A rare before-and-after study of the invasion of an exotic species shows the newcomer swiftly disassembling the community, say ant biologists.
Before Argentine ants (Linepithema humile) swept into a nature preserve in northern California, some 20 species of native ants worked the landscape in largely segregated domains, says Nathan Sanders of Humboldt State University in Arcata, Calif. However, the invaders wiped out that pattern, Sanders and his colleagues report in an upcoming Proceedings of the National Academy of Sciences.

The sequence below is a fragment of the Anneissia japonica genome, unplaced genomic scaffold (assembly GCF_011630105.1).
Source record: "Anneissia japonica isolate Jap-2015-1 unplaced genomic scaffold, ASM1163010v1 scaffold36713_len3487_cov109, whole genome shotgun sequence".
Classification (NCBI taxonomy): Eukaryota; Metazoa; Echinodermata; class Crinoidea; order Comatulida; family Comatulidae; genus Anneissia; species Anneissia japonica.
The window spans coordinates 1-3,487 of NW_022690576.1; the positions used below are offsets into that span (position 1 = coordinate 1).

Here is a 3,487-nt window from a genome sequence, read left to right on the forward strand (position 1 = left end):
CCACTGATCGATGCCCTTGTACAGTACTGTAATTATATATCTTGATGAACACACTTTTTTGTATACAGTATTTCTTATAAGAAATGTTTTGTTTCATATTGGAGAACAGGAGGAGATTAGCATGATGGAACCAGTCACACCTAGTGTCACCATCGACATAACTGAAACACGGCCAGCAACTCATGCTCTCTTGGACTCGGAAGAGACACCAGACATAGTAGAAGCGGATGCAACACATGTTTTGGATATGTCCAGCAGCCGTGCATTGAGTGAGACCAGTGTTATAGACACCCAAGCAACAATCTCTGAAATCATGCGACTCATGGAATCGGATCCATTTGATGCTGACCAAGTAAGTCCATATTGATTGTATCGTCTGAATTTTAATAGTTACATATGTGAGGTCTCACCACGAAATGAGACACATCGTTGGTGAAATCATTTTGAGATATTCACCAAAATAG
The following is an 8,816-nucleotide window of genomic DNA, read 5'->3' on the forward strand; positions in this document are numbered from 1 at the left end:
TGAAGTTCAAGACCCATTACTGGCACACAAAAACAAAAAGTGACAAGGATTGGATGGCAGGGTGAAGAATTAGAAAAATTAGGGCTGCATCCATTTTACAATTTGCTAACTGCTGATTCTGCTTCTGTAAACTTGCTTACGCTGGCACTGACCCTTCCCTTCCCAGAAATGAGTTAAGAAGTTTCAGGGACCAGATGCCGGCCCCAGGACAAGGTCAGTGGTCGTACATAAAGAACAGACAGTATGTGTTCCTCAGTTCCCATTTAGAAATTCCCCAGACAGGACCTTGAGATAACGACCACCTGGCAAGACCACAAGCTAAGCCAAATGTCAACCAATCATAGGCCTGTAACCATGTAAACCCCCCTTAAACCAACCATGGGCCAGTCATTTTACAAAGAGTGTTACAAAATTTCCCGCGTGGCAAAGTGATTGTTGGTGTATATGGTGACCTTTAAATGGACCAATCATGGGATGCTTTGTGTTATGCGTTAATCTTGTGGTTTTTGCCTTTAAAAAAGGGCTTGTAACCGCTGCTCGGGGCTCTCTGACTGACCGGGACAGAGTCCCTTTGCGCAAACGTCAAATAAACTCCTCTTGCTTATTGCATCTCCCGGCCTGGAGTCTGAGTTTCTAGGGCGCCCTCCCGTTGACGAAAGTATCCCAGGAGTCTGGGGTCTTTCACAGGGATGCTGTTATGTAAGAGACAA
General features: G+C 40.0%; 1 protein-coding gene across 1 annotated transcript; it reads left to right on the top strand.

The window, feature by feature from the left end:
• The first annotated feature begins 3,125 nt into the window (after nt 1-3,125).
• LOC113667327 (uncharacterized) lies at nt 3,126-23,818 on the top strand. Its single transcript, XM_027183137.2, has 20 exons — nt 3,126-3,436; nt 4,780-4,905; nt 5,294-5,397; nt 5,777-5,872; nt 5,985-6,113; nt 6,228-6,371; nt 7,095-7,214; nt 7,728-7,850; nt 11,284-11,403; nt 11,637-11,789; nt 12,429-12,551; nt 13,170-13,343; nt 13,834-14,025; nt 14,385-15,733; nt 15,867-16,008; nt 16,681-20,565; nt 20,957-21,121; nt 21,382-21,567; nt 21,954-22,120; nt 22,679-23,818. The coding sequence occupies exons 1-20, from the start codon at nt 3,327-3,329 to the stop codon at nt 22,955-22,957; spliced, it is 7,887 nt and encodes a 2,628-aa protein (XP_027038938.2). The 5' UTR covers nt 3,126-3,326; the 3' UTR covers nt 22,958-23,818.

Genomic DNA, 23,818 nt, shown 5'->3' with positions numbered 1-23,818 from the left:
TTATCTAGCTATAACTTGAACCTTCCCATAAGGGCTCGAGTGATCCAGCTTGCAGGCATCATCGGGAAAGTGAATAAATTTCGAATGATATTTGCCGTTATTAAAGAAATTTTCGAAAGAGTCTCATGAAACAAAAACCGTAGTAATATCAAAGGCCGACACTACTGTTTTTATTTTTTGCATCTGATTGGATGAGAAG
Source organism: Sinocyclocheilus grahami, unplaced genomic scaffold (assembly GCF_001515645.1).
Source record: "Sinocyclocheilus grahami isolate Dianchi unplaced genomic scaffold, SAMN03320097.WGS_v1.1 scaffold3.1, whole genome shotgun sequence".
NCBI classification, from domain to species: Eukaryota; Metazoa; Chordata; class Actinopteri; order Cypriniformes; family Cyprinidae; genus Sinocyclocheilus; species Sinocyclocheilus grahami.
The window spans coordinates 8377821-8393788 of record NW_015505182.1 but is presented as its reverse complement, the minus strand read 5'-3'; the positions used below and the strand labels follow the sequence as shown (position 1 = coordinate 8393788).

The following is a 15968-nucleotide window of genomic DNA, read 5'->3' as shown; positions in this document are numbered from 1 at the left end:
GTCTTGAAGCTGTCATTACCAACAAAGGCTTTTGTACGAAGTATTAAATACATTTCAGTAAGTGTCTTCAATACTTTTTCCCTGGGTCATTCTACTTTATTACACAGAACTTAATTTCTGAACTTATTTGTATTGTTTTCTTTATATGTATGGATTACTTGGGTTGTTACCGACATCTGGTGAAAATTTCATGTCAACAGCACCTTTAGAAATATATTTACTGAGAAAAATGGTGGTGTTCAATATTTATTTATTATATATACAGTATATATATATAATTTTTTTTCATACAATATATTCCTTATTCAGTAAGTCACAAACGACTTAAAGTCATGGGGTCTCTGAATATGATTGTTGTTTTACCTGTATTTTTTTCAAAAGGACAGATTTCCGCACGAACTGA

"This is the first time anyone has shown how fast an invasion can disassemble a community," says Sanders.
The data in the new paper are "very striking and will cause a lot of ecologists to think," says Thomas E. Miller of Florida State University in Tallahassee.
The small but prolific Argentine ant, which is native to South America, has made itself at home in warm climates on six continents. It was first reported in t